Village story reveals complexities of Stalin’s Russia
A study of soldiers’ post-war battle to rebuild has provided insights about power in Stalin’s Russia.
People think that war ends after the guns fall silent, but for a group of soldiers returning home to a tiny Ukranian village, the war just never ended, research by the Alfred Deakin Institute for Citizenship and Globalisation’s Dr Filip Slaveski shows.
Dr Slaveski is finalising research into the declassified archives of the former Soviet Union from 1945 to 1953 as part of a prestigious Federal Government-funded Discovery Early Career Researcher Award (DECRA).
The topic of how World War II continues to shape contemporary Russian and European politics and transitions to peace will be the subject of a two-day conference Commemorating the 100th Anniversary of the Russian Revolution next month in Geelong.
Dr Slaveski is particularly interested in the difficulties of post-war reconstruction and the mass violence that occurred in Ukraine and the Baltics during the period.
Above: A bus stop in the village of Raska, Kiev.
“The documents are important because they talk about the post-war situation across the Soviet Union and Soviet-occupied Europe, as well as its contemporary echoes,” he said.
“What happened in Moscow influenced what happened in Europe and the West.”
The latest story to emerge from his research is the fate of a village in West Kiev, which had been occupied by the Germans in World War II. As the Red Army fought to liberate the city and the German’s retreated, the village was destroyed and many of its residents murdered.
“When the Ukrainian soldiers returned home all they wanted to do was bury their dead, rebuild and build a memorial. This was a common fate across the occupied Soviet Union. What is unique is that they were stopped from doing this and eking out an existence by the local government,” he said.
“What was more surprising was that the Central Soviet Government came down in support of the former soldiers.
[testimonial_text]I couldn’t understand why on earth the local government would go against the central government in this way and want to stop the soldiers, but the archives only took me so far, so I went to the village.[/testimonial_text]
[testimonial_picture name=”Dr Filip Slaveski” details=”Alfred Deakin Institute for Citizenship and Globalisation”]
He spoke to survivors of the wartime massacre, as well as the nephew of one of the chief players in the story. This, in turn, attracted the interest of concerned local police and administrators, who “wanted to know why someone would come from Australia to ask about the post-war history of this village.”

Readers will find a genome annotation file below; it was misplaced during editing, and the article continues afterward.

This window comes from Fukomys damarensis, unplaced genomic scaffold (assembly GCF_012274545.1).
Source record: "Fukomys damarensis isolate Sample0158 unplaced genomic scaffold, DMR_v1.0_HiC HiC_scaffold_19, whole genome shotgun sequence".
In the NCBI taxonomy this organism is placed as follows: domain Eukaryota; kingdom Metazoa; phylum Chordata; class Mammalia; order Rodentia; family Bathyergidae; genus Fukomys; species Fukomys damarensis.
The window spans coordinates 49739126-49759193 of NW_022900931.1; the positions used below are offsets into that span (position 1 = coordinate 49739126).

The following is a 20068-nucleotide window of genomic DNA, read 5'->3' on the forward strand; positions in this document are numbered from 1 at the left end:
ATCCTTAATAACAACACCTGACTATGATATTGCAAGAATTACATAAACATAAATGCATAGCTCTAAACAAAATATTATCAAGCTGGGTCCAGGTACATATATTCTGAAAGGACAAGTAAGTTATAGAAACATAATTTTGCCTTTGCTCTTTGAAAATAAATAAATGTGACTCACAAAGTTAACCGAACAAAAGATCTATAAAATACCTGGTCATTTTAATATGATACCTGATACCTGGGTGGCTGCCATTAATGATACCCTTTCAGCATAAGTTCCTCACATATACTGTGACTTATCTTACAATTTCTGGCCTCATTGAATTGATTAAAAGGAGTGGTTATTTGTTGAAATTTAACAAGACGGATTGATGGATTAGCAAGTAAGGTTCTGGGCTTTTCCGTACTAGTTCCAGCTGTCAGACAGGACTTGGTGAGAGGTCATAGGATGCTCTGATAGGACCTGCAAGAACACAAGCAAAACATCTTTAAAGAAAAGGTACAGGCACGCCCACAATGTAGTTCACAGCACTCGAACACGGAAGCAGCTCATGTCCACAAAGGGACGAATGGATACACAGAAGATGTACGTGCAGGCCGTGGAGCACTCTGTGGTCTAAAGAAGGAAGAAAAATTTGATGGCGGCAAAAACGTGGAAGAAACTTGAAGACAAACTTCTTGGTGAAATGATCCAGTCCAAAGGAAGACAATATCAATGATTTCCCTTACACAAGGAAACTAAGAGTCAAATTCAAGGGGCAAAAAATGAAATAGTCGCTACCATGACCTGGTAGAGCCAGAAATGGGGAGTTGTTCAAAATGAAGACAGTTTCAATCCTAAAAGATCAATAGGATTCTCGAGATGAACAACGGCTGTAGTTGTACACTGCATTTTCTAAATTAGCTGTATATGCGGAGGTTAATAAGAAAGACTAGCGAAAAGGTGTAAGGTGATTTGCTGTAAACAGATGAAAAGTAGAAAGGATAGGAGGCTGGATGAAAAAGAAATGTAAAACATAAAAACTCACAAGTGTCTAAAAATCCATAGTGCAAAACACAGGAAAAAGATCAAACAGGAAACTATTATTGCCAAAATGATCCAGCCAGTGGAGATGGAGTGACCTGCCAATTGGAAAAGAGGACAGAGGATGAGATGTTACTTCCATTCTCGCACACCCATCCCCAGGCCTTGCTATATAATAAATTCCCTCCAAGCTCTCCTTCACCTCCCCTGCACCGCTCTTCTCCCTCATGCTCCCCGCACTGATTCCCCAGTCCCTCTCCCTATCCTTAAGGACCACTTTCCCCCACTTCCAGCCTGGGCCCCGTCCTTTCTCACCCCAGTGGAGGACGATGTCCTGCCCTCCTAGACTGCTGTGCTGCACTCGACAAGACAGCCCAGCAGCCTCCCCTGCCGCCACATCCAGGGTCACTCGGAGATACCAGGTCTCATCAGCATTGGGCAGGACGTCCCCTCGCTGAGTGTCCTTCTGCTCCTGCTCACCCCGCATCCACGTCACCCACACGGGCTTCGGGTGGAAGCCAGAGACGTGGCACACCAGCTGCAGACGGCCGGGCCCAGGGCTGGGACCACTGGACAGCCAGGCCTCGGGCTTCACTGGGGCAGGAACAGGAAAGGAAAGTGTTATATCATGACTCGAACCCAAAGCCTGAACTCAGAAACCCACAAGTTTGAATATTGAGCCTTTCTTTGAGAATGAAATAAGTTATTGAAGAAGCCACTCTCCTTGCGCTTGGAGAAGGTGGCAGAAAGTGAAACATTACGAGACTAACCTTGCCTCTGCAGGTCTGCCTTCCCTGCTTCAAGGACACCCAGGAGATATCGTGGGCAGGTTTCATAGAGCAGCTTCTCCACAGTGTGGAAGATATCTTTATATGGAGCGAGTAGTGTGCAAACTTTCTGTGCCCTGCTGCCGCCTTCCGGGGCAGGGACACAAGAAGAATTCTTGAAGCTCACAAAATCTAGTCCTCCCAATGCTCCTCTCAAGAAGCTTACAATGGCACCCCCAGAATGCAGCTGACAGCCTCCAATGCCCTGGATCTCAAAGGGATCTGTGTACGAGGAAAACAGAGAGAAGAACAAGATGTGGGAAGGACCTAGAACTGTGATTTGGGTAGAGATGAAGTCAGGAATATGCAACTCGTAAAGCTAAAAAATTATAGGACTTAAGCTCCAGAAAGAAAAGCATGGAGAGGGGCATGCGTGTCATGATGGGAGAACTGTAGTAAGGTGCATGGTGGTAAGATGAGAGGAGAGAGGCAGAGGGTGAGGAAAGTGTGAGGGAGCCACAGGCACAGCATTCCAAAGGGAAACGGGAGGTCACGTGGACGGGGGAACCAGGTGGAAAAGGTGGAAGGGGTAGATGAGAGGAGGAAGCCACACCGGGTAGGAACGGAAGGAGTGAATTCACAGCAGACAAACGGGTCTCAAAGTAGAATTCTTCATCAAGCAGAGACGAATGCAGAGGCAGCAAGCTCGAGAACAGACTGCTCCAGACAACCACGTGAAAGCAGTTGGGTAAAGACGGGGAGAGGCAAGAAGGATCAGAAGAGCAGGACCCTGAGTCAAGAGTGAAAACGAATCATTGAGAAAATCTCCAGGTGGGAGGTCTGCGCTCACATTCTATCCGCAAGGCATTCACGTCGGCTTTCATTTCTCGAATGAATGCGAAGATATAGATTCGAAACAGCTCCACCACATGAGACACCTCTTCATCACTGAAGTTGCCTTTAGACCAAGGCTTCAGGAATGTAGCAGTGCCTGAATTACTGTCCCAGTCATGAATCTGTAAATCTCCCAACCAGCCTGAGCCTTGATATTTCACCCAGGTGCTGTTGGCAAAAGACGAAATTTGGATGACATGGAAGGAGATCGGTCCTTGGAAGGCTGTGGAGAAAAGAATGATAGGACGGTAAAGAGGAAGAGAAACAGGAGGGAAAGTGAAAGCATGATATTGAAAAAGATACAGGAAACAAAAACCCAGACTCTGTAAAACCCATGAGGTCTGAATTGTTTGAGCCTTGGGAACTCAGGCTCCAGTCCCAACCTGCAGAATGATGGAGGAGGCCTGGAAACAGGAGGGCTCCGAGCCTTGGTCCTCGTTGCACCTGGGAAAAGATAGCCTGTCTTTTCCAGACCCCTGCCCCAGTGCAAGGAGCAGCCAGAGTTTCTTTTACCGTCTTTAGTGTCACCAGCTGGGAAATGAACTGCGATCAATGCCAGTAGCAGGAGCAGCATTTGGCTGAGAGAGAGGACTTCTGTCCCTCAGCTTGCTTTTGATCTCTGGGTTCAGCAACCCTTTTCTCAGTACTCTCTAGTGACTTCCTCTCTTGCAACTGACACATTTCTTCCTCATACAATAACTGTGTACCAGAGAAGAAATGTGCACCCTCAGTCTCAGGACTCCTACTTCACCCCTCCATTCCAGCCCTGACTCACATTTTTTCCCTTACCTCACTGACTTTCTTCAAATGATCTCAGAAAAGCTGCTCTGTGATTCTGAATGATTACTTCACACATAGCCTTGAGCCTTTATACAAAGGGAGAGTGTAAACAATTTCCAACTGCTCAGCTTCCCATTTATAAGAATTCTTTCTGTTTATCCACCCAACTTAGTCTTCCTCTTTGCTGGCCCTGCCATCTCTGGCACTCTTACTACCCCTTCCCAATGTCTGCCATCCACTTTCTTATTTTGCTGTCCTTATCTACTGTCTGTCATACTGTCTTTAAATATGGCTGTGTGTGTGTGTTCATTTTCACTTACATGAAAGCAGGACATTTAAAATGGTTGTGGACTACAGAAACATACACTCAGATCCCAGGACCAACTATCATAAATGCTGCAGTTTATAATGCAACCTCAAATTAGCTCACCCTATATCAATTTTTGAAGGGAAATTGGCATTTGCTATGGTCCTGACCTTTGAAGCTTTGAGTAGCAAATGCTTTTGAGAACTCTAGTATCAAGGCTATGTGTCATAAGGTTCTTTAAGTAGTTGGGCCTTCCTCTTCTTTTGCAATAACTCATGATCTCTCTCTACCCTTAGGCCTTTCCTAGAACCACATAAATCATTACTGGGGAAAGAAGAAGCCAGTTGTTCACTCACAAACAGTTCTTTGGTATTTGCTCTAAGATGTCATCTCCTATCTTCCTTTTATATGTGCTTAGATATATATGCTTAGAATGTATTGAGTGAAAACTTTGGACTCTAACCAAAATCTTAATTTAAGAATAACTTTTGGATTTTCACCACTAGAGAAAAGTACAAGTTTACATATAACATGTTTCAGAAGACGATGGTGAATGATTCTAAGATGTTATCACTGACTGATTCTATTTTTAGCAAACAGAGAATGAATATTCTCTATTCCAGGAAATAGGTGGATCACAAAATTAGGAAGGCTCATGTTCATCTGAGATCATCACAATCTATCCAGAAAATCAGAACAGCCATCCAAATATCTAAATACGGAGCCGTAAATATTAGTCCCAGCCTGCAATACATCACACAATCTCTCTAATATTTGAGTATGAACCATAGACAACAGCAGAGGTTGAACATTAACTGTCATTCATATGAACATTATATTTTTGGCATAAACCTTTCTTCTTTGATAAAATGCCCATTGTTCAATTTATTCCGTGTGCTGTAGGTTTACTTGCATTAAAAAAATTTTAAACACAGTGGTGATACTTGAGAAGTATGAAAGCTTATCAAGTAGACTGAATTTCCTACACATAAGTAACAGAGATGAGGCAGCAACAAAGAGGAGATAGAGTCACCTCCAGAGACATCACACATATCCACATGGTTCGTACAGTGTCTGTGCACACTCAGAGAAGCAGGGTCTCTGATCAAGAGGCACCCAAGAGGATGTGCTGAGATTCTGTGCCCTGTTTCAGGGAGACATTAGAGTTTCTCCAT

“I explained the project and the history and why I was so interested. I then got some incredible support from the locals and gained much insight at the local level, which complemented the archival research,” Dr Slaveski said.
“One theory as to why the soldiers were prevented from rebuilding was corruption, but my visit to the village and talks with the villagers allowed me to set their story within the wider political context of the Soviet Union.
“The local government in this village was trying to turn collective farmland into an industrial area, as part of the broader building efforts. The problem was that Moscow’s plan for rebuilding relied on the expansion, not reduction, of collective farm area. Here was a clash between different visions for rebuilding the country, with the soldiers stuck in between.
“All wanted to rebuild the area, but in different ways. They were operating at cross purposes.”
Above: The remains of the collective farm in Raska, Kiev.
Dr Slaveski said collective farming collapsed with the Soviet Union and people in the village now eked out an existence on farmlands whose purity is in question – they are only 100km southwest of Chernobyl.
“This village is important because it provides a new lens to re-evaluate the way the former Soviet Union was governed and the way Stalinism operated,” Dr Slaveski explained.
“From the outside, it seemed so powerful and unassailable, yet it was riddled by internal weaknesses.
“The soldiers came back after four years of war, found their village burnt to the ground and the first thing they wanted to do was bury their dead again and build new lives.
“They had to fight another war with the country’s government to do so. In some ways, their war never ended.”
- The Chaotic Transition from War to Peace in Soviet-Occupied Europe 1945-53
- “Russia,” The Conversation.
- Search of Communist archives uncovers discussion of toilet rolls, socks and Russian fears of invasion
- DECRA awarded: The Chaotic Transition from War to Peace in Soviet-Occupied Europe
Published by Deakin Research on 4 October 2017